Splicing up biological elements and reforming them to create brand new species to illustrate the beauty that results from the exchange of ideas at a conference like OFFF is splendid and must have been a joy to work with as a theme…or at least that’s my take on it. Regardless, what led you to your concept and how did you go about developing it?
Jeff Stevens: The original, over arching concept was strength vs beauty and the affinity that each has for the other. At the same time, I wanted to create something that was abstract yet ‘seemingly’ natural. So, creating an environment that was underwater mixed with air began to take shape. Texture was important to me, so when Kim began illustrating, the contours and rawness of materials started to create a landscape and pattern for all of our characters. The best part was that nothing needed to be real. We could have suggested more reality but I think the blend of species, environment, and biomechanics perfectly summed up that affinity I was looking for.
Titles for conferences can be quite ambitious projects to undertake with the lack of budget, long(er) form animation and having to find a way to cram in numerous titles (in your case 45 or so). What would you say was the most difficult part of this particular project.
JS: The most difficult part was having to cut down on ideas. We took a long time to develop designs and concepts but then, when the reality of producing the scenes set in, we realized that the amount of manpower needed to actually produce every scene we’d planned would be tremendous. So, we had to let some grand ideas go.
Boo Wong: From a production and animation point of view, the largest challenge was in creating 6 completely different worlds for the title sequence. Once designed, each section had its own unique development and execution in 3D and compositing. There were no economies of scale, no reuse of assets. Our creative team in animation came up with beautiful ways time and time again to solve extremely difficult technical challenges in rigging, animation and rendering.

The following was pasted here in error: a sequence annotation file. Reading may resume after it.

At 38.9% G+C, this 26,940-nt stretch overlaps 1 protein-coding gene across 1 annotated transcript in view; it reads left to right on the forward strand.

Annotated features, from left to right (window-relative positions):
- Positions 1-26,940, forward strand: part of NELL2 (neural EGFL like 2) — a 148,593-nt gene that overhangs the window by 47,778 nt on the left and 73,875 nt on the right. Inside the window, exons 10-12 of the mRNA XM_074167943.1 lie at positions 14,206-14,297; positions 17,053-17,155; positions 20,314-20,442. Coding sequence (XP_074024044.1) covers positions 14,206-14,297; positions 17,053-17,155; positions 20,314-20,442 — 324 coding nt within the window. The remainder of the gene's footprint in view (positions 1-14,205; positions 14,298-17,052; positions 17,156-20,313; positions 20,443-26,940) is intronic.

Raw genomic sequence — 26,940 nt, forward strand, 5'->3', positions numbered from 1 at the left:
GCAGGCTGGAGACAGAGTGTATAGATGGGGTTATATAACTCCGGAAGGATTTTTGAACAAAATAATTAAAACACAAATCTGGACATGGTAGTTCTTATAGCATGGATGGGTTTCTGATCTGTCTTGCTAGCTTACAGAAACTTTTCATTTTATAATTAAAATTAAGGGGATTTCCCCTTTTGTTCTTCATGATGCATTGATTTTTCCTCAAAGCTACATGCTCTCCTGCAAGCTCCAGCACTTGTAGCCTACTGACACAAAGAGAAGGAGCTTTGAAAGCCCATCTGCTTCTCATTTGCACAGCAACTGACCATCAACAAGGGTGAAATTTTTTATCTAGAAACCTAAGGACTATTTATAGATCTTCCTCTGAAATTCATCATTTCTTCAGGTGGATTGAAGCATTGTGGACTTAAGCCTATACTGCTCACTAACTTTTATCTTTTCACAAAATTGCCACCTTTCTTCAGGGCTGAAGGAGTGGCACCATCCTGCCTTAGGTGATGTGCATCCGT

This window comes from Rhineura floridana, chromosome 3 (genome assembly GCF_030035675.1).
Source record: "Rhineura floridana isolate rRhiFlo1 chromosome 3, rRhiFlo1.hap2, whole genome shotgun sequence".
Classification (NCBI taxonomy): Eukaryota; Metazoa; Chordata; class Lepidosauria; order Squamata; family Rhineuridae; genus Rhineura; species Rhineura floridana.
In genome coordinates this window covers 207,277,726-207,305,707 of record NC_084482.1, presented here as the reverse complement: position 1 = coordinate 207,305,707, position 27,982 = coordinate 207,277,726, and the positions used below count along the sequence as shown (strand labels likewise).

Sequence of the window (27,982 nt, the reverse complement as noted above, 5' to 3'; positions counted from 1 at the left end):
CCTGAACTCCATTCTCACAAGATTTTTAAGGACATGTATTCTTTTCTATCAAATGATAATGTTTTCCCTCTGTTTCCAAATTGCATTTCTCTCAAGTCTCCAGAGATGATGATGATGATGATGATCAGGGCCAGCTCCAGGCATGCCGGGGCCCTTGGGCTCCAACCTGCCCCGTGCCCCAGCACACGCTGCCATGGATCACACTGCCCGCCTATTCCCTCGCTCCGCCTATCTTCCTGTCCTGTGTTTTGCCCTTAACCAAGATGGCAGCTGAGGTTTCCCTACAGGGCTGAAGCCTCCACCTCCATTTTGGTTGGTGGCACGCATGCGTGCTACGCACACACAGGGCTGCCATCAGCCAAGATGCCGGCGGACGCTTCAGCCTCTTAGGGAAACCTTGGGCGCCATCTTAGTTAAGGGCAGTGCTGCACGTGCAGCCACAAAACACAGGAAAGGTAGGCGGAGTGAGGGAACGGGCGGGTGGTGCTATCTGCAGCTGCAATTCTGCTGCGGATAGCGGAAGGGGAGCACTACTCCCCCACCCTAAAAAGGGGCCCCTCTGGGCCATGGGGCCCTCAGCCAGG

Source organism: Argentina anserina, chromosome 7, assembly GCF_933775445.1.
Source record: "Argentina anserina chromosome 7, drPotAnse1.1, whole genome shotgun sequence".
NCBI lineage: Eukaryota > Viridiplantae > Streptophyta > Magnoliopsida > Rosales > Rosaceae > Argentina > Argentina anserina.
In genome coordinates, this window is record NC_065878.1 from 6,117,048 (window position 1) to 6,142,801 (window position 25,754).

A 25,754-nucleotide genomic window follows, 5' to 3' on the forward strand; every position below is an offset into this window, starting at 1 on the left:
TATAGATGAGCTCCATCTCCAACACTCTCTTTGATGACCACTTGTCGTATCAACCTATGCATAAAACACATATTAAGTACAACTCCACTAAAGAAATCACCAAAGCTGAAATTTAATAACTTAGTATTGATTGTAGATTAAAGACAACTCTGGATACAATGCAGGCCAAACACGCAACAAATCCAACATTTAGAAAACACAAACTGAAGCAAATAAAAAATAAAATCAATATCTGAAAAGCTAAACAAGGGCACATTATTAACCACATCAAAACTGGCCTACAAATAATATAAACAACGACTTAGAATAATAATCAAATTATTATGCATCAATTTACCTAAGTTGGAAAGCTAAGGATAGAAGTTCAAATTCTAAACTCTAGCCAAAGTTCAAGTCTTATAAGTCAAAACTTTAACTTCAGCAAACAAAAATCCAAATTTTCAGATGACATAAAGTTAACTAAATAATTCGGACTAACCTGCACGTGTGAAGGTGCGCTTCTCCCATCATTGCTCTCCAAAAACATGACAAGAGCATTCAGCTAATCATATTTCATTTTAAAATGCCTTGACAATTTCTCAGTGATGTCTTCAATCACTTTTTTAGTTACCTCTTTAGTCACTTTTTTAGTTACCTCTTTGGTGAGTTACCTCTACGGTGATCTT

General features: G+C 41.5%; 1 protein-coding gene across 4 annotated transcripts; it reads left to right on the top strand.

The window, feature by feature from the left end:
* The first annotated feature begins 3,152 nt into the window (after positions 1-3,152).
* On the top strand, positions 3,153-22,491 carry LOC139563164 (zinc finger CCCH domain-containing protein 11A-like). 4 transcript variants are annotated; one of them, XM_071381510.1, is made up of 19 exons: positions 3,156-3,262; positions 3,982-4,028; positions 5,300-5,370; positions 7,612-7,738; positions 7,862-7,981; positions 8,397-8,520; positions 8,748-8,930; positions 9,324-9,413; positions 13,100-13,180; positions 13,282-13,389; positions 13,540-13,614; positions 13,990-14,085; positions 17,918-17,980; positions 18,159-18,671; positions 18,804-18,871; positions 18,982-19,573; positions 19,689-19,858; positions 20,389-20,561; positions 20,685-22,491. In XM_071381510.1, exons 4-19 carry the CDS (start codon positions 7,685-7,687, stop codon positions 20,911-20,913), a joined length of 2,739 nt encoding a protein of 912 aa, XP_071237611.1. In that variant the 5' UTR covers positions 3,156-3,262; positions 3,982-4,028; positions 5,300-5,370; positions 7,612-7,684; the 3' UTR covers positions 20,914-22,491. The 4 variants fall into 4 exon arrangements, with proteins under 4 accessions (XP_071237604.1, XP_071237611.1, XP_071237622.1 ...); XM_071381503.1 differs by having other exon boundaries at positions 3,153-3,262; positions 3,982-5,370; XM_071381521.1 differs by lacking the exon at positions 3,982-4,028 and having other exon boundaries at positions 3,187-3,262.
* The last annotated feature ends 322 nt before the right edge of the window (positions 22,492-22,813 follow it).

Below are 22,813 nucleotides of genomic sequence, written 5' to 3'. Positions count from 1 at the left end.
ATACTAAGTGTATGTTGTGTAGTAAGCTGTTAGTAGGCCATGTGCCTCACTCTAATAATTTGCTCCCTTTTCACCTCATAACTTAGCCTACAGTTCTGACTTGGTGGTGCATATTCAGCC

How does this new department within the Mill integrate into the larger company? Is it an entity unto itself or is there a lot of exchange between the artists in the different departments?
Colin Pearsall: Design is integral to everything we do at The Mill. So, naturally it’s important to us that new artists we bring in complement our existing talent, not work separately from it. Our 2D artists, 3D artists and technologists sit together and pitch together, under the lead of our creative directors. Their plans and vision are supported by a production crew with specialized but integrated skills who customize a pipeline for every project.
There have been a few new motion based companies that have formed recently with different strategic visions for how a studio in our industry can operate. What would you say is the Mill’s vision or goal with the creation of a design department? In other words, what do you think will set the Mill NY’s design and animation apart from the rest of the industry?
Colin Pearsall: Our goal is to extend Mill aesthetic to a wider spectrum of projects by cross-pollinating talent from diverse backgrounds (CG, graphic design, character animation, typography, etc.). Our work is a collaboration of creative directors adding their expertise at different stages, making visuals that benefit from multiple tools and eyes working together. This is our unique strength, we’re a collective force that can achieve a level of polish and complexity that’s hard to rival.
Thank you for your time we look forward to seeing what comes out of the Mill’s design department next!
OFFF (International Festival for the Post-Digital Creative Culture) Opening Titles
Premiere: June 26
The Mill NY
Alistair Thompson – Managing Director
Angus Kneale – ECD
Colin Pearsall – EP/Content
Jeff Stevens – Design Director
Kim Dulaney – Designer
Rob Petrie – CG Lead
Boo Wong – Senior Producer
Moss Levenson – Editor
Fall on Your Sword – Music
Henryboy – Sound Design
Weston Fonger – Sound Mix